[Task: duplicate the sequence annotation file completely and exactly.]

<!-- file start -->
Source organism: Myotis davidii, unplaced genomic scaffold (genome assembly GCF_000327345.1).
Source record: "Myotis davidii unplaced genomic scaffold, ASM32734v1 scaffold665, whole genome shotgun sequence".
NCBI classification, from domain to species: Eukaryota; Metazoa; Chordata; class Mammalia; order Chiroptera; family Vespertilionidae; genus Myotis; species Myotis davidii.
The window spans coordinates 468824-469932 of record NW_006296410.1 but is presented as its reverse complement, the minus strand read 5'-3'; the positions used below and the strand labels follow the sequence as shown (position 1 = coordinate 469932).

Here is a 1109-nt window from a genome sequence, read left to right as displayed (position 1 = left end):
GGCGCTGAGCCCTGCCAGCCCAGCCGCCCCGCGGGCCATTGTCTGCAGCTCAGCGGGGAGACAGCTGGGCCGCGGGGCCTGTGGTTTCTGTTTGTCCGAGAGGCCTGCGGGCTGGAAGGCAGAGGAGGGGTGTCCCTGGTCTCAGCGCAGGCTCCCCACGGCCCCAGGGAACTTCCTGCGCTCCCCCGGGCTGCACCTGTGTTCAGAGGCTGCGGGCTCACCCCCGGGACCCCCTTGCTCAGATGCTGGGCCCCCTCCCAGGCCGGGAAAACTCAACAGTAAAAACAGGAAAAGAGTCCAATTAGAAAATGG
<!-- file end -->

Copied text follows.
Source organism: Myotis davidii, unplaced genomic scaffold (genome assembly GCF_000327345.1).
Source record: "Myotis davidii unplaced genomic scaffold, ASM32734v1 scaffold665, whole genome shotgun sequence".
NCBI classification, from domain to species: Eukaryota; Metazoa; Chordata; class Mammalia; order Chiroptera; family Vespertilionidae; genus Myotis; species Myotis davidii.
The window spans coordinates 468824-469932 of record NW_006296410.1 but is presented as its reverse complement, the minus strand read 5'-3'; the positions used below and the strand labels follow the sequence as shown (position 1 = coordinate 469932).

Here is a 1109-nt window from a genome sequence, read left to right as displayed (position 1 = left end):
GGCGCTGAGCCCTGCCAGCCCAGCCGCCCCGCGGGCCATTGTCTGCAGCTCAGCGGGGAGACAGCTGGGCCGCGGGGCCTGTGGTTTCTGTTTGTCCGAGAGGCCTGCGGGCTGGAAGGCAGAGGAGGGGTGTCCCTGGTCTCAGCGCAGGCTCCCCACGGCCCCAGGGAACTTCCTGCGCTCCCCCGGGCTGCACCTGTGTTCAGAGGCTGCGGGCTCACCCCCGGGACCCCCTTGCTCAGATGCTGGGCCCCCTCCCAGGCCGGGAAAACTCAACAGTAAAAACAGGAAAAGAGTCCAATTAGAAAATGG